I can’t stand blind tastings

I can’t stand blind tastings

By Cesare Pillon

 

I admit it: I’m suspicious of blind tastings, the ones where you don’t know what wine you are tasting. I prefer guided tastings, where you know exactly what you are drinking and the producer or the winemaker illustrates its characteristics and is prepared to answers tasters’ questions. I like them because they help to enhance the pleasure of wine through more indepth knowledge, whereas I don’t trust blind tastings because they turn that pleasure into a contest. In fact they serve to check who is and isn’t able to discover what wine is being tasted in a group of tasters, or to establish which is the best wine of those being tested by means of a scoring system.

Why I don’t trust in blind tastings

I admit that it is an examining tool that enables you to give an assessment without being influenced by the prestige of the label. This is undeniable. So why don’t I trust them, then? Because it is on the basis of blind tastings that wine guides are compiled, and this is precisely why I am convinced that they lead people to look at wine from the wrong angle. I think the mistake comes from the pretext of measuring quality with a score: the premier cru of a Bordeaux, which is not equatable with that of a Champagne, becomes so, however, with a score, be it points out of a hundred or a number of glasses. And the mechanism it sets in motion is perverse, because the identification of an absolute best wine is abstract and the wines examined, in turn, become abstract themselves. In order to analyse them, the tasting tools nature has given to man are sterilized.

The importance of eye, nose and palate

The wine isn’t tasted: it is observed, smelled, and after having “auscultated” the flavour, swishing it round your mouth, it is spat out. It is not judged as a whole, but divided into colour, aroma, taste, assessing it for what it communicates separately to the eye, nose and palate. A more intense colour is demanded, a bolder aroma, as well as a more concentrated flavour. With disastrous consequences for introvert and pale wines: Bordeaux wines regularly beat Burgundies and Sangiovese beats Nebbiolo wines hands down. The anomalous mechanism turns upside down the very point of tasting: instead of assessing the pleasantness of what you are drinking, it urges you to hunt for its flaws. But this doesn’t mean that a wine without flaws is a great wine. Have you never heard of the Strabismus of Venus? The truth is that by concentrating only on one aspect each time, it becomes difficult for the taster to capture what is most important: the character, the personality. It is as if he were test driving a car and giving it separate scores for engine power, brake safety and gear precision, without judging the car as a whole. Formula One racing cars would win every time. But you don’t need a racing car to go to work or take the family to the seaside: you only need one to win a race. The hasty driver does blind tastings, and blind tasting rewards muscular wines.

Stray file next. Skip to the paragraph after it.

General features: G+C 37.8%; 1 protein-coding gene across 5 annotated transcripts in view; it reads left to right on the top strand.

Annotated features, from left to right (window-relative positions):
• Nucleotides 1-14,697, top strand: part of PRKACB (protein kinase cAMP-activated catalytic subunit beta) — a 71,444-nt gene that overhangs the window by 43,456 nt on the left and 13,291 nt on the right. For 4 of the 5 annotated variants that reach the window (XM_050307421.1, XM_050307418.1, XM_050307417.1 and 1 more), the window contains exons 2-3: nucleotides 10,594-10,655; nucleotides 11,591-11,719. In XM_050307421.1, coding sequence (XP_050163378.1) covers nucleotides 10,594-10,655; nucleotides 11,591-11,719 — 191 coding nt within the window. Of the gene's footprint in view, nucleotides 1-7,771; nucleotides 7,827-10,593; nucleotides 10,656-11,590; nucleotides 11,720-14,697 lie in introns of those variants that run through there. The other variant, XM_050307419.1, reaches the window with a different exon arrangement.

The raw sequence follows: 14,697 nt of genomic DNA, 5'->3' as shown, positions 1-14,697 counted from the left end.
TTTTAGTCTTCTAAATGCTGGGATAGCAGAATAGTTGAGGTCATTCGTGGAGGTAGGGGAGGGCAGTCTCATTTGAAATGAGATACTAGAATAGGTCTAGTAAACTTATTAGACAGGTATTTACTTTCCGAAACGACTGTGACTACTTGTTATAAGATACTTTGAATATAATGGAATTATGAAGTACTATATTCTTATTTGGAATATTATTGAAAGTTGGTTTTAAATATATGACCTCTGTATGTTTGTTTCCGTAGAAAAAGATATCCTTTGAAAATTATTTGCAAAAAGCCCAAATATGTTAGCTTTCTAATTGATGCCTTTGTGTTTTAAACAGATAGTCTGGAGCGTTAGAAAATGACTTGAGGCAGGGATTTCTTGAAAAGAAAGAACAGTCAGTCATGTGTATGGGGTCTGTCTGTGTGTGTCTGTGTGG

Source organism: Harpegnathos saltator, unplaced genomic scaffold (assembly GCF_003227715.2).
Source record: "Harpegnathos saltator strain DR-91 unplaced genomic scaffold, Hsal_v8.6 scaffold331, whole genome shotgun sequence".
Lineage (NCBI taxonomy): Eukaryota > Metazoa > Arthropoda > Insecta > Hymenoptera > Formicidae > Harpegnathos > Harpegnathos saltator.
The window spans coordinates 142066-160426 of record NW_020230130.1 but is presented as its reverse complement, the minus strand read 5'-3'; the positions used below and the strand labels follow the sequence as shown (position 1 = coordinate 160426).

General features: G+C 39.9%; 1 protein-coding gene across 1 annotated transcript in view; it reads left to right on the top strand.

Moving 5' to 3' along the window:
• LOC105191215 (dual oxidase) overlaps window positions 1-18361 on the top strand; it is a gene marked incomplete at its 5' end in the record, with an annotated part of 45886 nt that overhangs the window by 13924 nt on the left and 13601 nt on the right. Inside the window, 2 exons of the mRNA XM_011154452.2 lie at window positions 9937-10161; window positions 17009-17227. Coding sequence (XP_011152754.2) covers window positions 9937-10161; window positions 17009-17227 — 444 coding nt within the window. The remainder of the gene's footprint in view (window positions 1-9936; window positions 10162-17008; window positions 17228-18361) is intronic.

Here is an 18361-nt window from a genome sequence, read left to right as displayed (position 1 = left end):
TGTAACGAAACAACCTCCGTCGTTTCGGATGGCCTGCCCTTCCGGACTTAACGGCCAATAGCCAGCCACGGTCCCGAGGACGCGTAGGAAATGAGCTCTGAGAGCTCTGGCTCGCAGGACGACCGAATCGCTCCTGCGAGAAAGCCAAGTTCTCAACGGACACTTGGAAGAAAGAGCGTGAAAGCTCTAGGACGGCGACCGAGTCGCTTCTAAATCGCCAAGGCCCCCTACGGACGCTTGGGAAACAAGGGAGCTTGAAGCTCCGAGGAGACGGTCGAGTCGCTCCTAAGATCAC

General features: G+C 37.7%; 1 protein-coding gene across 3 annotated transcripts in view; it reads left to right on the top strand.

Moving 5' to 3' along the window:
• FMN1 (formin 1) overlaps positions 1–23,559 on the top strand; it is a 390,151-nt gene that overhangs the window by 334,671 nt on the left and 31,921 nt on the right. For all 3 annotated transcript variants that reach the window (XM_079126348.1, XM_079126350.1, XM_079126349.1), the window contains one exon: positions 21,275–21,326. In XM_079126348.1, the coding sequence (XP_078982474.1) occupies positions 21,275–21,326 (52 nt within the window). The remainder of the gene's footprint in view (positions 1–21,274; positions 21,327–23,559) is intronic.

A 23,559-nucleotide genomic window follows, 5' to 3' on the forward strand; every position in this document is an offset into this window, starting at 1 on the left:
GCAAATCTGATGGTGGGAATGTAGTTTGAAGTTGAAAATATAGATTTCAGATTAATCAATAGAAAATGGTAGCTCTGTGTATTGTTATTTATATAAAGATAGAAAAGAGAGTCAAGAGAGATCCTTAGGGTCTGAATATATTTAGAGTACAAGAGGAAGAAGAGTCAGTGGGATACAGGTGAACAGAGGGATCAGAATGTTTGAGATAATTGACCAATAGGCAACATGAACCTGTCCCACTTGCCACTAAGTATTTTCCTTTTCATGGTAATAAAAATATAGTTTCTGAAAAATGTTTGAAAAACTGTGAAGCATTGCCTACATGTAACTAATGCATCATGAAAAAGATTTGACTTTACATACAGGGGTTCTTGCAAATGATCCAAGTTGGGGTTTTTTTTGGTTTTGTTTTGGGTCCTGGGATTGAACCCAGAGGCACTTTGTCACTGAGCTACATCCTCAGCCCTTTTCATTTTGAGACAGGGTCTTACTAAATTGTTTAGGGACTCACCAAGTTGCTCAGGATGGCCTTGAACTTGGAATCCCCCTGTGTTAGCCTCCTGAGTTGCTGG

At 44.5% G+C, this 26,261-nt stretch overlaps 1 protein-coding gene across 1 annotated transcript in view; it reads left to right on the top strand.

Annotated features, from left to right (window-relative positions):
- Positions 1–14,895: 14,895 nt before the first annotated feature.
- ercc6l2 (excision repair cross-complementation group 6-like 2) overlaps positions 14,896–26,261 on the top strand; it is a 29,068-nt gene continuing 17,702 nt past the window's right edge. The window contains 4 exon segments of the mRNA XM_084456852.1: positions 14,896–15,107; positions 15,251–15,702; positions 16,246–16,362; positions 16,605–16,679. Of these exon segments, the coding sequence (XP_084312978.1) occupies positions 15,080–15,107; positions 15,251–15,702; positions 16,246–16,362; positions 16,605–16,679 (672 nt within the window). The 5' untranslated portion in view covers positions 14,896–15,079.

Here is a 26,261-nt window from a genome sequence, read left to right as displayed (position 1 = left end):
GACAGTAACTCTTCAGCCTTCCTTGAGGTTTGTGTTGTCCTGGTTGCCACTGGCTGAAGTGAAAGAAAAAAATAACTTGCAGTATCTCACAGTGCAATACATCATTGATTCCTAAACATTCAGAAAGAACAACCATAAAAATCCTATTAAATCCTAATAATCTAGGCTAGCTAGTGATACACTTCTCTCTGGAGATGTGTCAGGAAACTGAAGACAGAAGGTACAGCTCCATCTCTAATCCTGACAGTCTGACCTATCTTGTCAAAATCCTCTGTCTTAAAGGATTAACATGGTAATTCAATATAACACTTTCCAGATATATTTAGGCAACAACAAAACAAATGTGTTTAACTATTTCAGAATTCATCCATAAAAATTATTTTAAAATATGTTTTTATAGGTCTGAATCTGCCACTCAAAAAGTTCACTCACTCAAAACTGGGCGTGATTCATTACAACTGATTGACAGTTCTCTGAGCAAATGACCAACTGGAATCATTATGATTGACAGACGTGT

From Italian Wine Chronicle 1/2015. Read for free the magazine

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